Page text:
At a time when Nepal that has failed to convince Bhutan to accept its citizens back home or internationalise the refugee imbroglio even after two decades, is trying to depopulate exiled Bhutanese from the UN-monitored camps, a few dedicated exiled Bhutanese including the camp secretaries and septuagenarian medical doctor Bhampa Rai are struggling to install a Bhutanese museum in Nepal.
Being planned to set up in either Sanischare or one of the Beldangi camps, the museum aims to preserve culture, identity and history of the Bhutanese citizens in exile.
“Our dream of keeping evidences in Nepal shall clear the allegation of the regime to keep overshadowing international community that we are not Bhutanese citizens,” explains Sarada Adhikari (Timsina).
Like Adhikari Dr Lakshmi Prasad Dhakal, Executive Director of the Punya Foundation,comments that museum, as a concept, is extraordinary. “If this idea would materialize, it will keep our eroding history alive. It will definitely give a space, a space to think and internalise our tragedy in days to come – to us, younger generation and to the world as whole.”
Adhikari, who has a Master’s degree in Finance from the Tribhuwan University, is chairperson of the Organization Protecting Indigenous Culture & Identity of Exiled Bhutanese (OPICEB). Other executives of the organization included camp secretaries, Dr Bhampa Rai as Museum Resource Analyst, and Multimedia and Animation Specialist Tika Ram Timsina.
Based on the permission of the local authority, the OPICEB has its camp-based office in Sanischare camp.
“The struggle to set up a working office in the camp was challenging,” says Adhikari recalling her initial days in the past, “However, we are lucky that aid agencies including the Lutheran World Federation and United Nations High Commissioner for Refugees also supported the local authority’s decision to offer the office space in Sanischare.”
Meanwhile, the organization said it has been lobbying with the government authority to obtain legal status for establishing the museum in government land but with a proposed management team from within the Bhutanese community.
A delegation from the organization also met Chief District Officer of Jhapa on August 14. He has instructed all Camp Supervisors of the Refugee Coordination Unit to support OPICEB and its activities in camps. However, the struggle to obtain the organization’s legality is still on.
The Nepal Bar Association (NBA) Jhapa chapter has been providing all legal advises to the organization. “The Bar has formed a three-member body to lobby with the government regarding the land and registration,” says advocate Gyanendra Karki.
There are expectations that the protection of the Bhutanese identity and culture would be well addressed by preserving the copies of documents in the form of metal itched texts along with logbook register where every Bhutanese in future would be able to table their proof of origin of Bhutan.
For political analyst R.P.Subba based in Verginia this kind of museum will always stand (for the Bhutanese regime) as a reminder of the heinous crimes they unleashed on humanity – similar to the concentration camps in Germany, during the Nazi regime.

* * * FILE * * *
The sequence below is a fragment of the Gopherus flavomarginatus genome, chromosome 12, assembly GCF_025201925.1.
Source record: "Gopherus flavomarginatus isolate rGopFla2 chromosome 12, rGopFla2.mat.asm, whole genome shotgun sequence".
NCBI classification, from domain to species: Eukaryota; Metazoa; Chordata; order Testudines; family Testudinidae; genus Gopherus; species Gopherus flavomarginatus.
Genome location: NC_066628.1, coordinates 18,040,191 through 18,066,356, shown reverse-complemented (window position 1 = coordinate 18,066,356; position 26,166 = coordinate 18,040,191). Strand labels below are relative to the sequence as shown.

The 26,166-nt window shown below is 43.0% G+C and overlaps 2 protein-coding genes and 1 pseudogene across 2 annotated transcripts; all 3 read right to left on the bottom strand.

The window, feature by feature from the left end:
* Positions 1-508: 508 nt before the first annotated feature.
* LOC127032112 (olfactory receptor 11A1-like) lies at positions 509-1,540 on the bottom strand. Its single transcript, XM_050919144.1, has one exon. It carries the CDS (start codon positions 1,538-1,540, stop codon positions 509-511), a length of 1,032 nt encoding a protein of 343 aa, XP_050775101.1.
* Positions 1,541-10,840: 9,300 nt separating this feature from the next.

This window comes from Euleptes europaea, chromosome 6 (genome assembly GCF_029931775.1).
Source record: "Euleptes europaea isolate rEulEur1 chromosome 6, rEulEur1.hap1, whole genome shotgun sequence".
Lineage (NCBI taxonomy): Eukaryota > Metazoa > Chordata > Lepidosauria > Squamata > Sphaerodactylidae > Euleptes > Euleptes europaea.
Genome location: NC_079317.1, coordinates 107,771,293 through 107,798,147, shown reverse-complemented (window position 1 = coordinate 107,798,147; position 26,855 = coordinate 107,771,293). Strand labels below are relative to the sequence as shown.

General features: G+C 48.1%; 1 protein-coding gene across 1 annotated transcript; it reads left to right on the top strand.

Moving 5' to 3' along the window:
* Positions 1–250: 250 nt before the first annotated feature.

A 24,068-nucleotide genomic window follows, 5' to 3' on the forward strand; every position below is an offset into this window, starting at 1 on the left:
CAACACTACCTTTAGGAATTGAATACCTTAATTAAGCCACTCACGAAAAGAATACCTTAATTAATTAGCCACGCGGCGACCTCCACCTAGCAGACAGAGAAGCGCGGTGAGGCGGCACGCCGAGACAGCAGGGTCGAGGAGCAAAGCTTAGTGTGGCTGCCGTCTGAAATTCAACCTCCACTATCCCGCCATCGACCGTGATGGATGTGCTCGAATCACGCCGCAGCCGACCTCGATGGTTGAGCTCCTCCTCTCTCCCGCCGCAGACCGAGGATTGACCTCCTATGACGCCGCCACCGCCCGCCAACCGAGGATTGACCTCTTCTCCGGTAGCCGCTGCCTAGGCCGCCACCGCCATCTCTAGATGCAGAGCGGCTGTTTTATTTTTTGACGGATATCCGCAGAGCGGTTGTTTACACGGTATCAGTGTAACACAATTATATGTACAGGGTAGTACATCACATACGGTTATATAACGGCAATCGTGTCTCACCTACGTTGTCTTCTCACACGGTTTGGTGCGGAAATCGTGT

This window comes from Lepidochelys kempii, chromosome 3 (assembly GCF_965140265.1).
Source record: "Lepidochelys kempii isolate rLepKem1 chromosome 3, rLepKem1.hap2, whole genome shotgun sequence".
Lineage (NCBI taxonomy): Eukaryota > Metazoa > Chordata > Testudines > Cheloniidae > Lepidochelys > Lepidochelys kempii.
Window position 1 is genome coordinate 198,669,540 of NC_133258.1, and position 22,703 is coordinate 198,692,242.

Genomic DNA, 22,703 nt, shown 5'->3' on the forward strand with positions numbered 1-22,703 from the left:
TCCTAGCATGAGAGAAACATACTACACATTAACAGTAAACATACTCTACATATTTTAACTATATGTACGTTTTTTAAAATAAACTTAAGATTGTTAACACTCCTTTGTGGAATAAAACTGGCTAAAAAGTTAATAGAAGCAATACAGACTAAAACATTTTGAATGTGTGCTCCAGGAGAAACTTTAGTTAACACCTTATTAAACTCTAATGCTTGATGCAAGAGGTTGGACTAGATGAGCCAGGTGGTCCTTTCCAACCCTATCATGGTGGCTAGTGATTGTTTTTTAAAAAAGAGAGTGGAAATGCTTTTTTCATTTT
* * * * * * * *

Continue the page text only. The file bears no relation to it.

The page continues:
Analyst Subba further adds that it will be a testimony to Nepal’s failure in sending the refugees back to their legitimate homes; until the refugees have to make museums to preserve their past history.
At present, collection of various materials has been underway. However, the organization said not much has been done in that regard due to fund crisis.
“We expect to garner possible supports from the resettled community to operate and manage the museum,” adds Chairman Adhikari.
But, Dr Dhakal claims that resettled Bhutanese some five years before and now are financially emancipated. In his words, money should not be a problem to take initiative and give continuity to sustainability of any good programs. However, for Dr Dhakal, to have money does not equate to give money.
Chairperson Adhikari hopes that they (the resettled people) would support the idea by providing the historic materials and belongings of the camps, and extending their helping hands.
The organization is also running bakery training in Sanischare camp to collect some funds for the basic expenses.
In coming days, it also aims to start a multimedia and animation training. “This will be the next fund raising scheme for the museum,” explains Adhikari, who aims to do a large donation drive from the resettled community in near future.
Taking some past examples, analyst Subba opines that the idea of museum will have no problem selling in the diaspora. “In large part, it is in the interest of every body to contribute to something that preserves their own history,” he elaborates.
But, he regards that a clear mission with perceptible objective is a must to motivate the resettled community towards the museum.
According to Dr Rai, the museum might benefit the Government of Nepal in tourism promotion by attracting thousands of resettled fellow-countrymen and foreigners in long run.
Materializing the concept of a Bhutanese museum in Nepal is not an easy task considering all the inviting costs. However, the museum team is fully committed in achieving the goal, but remains dependent on the resettled community in establishing and operating the museum independently.
“The Government of Nepal will certainly help us protect our cultural heritages and allow us to obtain legitimacy to our organisation for preserving the left over documents, cultural recipes, dress and etiquettes of the Bhutanese refugee community in the form of museum,” says Adhikari, as she presents her ultimate expectation from the host country – Nepal.